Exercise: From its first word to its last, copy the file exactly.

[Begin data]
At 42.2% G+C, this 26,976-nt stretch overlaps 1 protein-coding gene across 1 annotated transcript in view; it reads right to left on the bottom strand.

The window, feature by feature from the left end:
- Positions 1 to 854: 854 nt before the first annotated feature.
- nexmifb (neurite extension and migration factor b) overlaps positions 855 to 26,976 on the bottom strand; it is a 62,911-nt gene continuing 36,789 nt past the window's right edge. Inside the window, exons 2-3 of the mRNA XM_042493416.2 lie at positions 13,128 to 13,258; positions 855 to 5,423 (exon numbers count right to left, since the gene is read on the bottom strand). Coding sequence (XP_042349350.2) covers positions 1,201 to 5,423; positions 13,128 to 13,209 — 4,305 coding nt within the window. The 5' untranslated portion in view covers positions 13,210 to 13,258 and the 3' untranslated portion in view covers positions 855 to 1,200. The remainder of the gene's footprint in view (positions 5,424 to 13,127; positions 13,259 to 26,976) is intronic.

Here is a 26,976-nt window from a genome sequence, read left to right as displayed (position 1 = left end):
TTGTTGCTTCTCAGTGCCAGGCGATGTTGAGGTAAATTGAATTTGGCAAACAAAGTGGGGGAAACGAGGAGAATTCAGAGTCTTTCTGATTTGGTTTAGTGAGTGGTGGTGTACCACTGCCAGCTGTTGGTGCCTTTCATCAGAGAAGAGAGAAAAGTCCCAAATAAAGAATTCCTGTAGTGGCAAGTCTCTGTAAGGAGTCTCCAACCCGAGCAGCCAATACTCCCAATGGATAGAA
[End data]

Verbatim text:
At 42.2% G+C, this 26,976-nt stretch overlaps 1 protein-coding gene across 1 annotated transcript in view; it reads right to left on the bottom strand.

The window, feature by feature from the left end:
- Positions 1 to 854: 854 nt before the first annotated feature.
- nexmifb (neurite extension and migration factor b) overlaps positions 855 to 26,976 on the bottom strand; it is a 62,911-nt gene continuing 36,789 nt past the window's right edge. Inside the window, exons 2-3 of the mRNA XM_042493416.2 lie at positions 13,128 to 13,258; positions 855 to 5,423 (exon numbers count right to left, since the gene is read on the bottom strand). Coding sequence (XP_042349350.2) covers positions 1,201 to 5,423; positions 13,128 to 13,209 — 4,305 coding nt within the window. The 5' untranslated portion in view covers positions 13,210 to 13,258 and the 3' untranslated portion in view covers positions 855 to 1,200. The remainder of the gene's footprint in view (positions 5,424 to 13,127; positions 13,259 to 26,976) is intronic.

Here is a 26,976-nt window from a genome sequence, read left to right as displayed (position 1 = left end):
TTGTTGCTTCTCAGTGCCAGGCGATGTTGAGGTAAATTGAATTTGGCAAACAAAGTGGGGGAAACGAGGAGAATTCAGAGTCTTTCTGATTTGGTTTAGTGAGTGGTGGTGTACCACTGCCAGCTGTTGGTGCCTTTCATCAGAGAAGAGAGAAAAGTCCCAAATAAAGAATTCCTGTAGTGGCAAGTCTCTGTAAGGAGTCTCCAACCCGAGCAGCCAATACTCCCAATGGATAGAA